Container orchestration tools have risen in popularity within the past few years, especially open source tools like Kubernetes, and have enabled organizations to more efficiently deploy and manage applications. However, these tools also come with their own security risks. All tools are susceptible to misconfigurations and insider abuse, in addition to more serious vulnerabilities that exploit the tools’ code itself. Since Kubernetes has control over the systems running critical business application development, the impact of a compromise is potentially massive.
In short, Kubernetes manages containers to ensure that resources scale with the application and that the overall state of the environment is healthy.
At the lowest level in the architecture is the Kubernetes node, which is the physical or virtual machine running all the services. The group of nodes help form the Kubernetes cluster. Each node runs at least one Kubernetes Pod, which houses the actual containers, such as a Docker container. Each node also runs an agent called kubelet, which manages the node and monitors the health of the containers in the Pods, automatically starting and stopping them to remediate issues.
The Kubernetes Control Plane manages the nodes and Pods across the cluster by sending commands through the kube-api-server. It also contains etcd, a key value store that contains all of the cluster data.
Just like with any application or tool introduced to the environment, it is important to not only patch and harden them to prevent attacks, but also enable logging to detect future attacks.
Kubernetes provides logging for many of its different components, but the most useful is from the API server. Logging can be configured by passing a configuration file to the API server as described in the Kubernetes Auditing documentation.
Logs are formatted in JSON. The following is a sample of the command “ls” executing on a pod:
Common Threats to Kubernetes
While there have not been many attacks against Kubernetes observed in the wild, there is plenty of published research on various techniques to abuse and exploit the API. Most of these techniques rely on the assumption that the attacker already has access to the cluster API, usually by exploiting a public-facing service running in a Pod and getting a shell. Therefore, the risk to the Kubernetes cluster is highly dependent on the security of the applications it is hosting.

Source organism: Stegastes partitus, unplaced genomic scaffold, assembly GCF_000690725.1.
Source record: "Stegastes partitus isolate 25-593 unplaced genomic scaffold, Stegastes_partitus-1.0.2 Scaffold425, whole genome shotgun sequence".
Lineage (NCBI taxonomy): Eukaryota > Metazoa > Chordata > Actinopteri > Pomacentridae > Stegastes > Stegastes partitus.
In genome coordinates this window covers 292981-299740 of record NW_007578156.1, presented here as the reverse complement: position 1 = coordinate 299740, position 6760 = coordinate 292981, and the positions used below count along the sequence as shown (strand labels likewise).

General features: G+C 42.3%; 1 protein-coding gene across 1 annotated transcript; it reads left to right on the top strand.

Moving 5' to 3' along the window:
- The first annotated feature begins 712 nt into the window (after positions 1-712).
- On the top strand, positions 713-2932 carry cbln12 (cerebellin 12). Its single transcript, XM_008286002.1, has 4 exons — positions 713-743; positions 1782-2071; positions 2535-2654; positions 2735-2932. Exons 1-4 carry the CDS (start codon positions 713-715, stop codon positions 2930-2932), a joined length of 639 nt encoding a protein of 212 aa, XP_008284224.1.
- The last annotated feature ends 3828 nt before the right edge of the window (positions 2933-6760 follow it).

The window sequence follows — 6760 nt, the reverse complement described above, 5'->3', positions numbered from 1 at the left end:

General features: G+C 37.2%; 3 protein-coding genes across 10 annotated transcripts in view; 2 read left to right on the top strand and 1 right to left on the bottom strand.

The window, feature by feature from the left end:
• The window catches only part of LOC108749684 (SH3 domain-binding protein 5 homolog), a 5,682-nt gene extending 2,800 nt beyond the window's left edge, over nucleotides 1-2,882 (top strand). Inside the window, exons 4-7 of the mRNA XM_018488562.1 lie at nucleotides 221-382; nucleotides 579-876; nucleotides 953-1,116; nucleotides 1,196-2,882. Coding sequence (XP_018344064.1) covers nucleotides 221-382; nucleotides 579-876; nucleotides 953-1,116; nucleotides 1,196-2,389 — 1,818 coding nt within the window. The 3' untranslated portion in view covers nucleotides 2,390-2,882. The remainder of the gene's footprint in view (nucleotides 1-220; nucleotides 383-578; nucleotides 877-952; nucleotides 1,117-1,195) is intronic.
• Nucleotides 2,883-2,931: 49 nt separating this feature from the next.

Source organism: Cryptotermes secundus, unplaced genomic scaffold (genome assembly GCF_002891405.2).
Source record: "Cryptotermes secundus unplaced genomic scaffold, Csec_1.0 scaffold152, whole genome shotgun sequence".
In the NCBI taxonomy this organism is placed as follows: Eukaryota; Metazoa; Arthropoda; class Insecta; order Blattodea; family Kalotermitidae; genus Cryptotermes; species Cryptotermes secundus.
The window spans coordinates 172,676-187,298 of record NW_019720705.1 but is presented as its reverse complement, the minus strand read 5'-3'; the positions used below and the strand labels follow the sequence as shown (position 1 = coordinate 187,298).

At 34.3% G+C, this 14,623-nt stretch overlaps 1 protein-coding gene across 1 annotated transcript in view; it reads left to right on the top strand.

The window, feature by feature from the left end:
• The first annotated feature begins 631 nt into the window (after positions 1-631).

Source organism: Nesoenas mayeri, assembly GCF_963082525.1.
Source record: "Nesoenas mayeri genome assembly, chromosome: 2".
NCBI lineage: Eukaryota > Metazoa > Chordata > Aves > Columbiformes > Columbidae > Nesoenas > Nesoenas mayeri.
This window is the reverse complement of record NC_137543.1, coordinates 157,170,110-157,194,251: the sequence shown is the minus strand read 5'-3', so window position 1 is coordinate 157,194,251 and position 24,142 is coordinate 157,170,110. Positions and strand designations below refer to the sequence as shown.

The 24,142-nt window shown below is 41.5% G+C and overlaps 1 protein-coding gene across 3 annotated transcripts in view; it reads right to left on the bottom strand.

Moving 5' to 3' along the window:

The following sections describe common attack vectors used to compromise a Kubernetes cluster and how to detect them.
1. Anonymous Access
In all versions except 1.5.1-1.5.x, Kubernetes will accept API calls from anonymous users by default. In a normal authenticated scenario, a user would need to authenticate to the API server with a token or password. However, if the user does not provide any token or password in the request, the API server will still accept it and assign the user a username of system:anonymous and a group of system:unauthenticated. This also applies to any API requests sent directly to the kubelet service.
It is strongly recommended to disable anonymous access by passing the flag –anonymous-auth=false to the API server and kubelet services. Another mitigation method is to enable Role-based Access Control (RBAC), which requires explicit authorization of anonymous requests.
This is the most severe type of misconfiguration, as it allows attackers, both internal and external, to send commands through the API directly to Kubernetes components and compromise the cluster.
Detection of this misconfiguration can be accomplished by checking the user object in the logs for the username of system:anonymous and the group of system:unauthenticated.
2. Service Accounts Compromise
In Kubernetes, there are only two types of user accounts: service accounts and regular users. Normal users must be managed outside of Kubernetes, while service accounts are managed by Kubernetes itself. Kubernetes will automatically create service accounts as needed, but they can also be created manually. Service accounts are assigned not only to the main Kubernetes services, but also to every Pod as well.
For authentication, service accounts are assigned a “bearer” token that is passed to the API server when making requests. These tokens are stored securely in the etcd datastore, however for Pod service accounts, the tokens are also mounted to the Pod’s file system in /var/run/secrets/kubernetes.io/serviceaccount/token.
Once an attacker compromises a Pod, it is trivial for them to also compromise the Pod’s service account by reading the token file. The attacker can then authenticate to the API server as the service account and inherit the account’s permissions. Therefore, it is important to implement the principle of least privilege for Pod service accounts so they cannot be used by an attacker to further compromise the cluster.
While there is no universal detection signature for service account misuse, there are anomaly detection techniques that can be used to find potential abuse.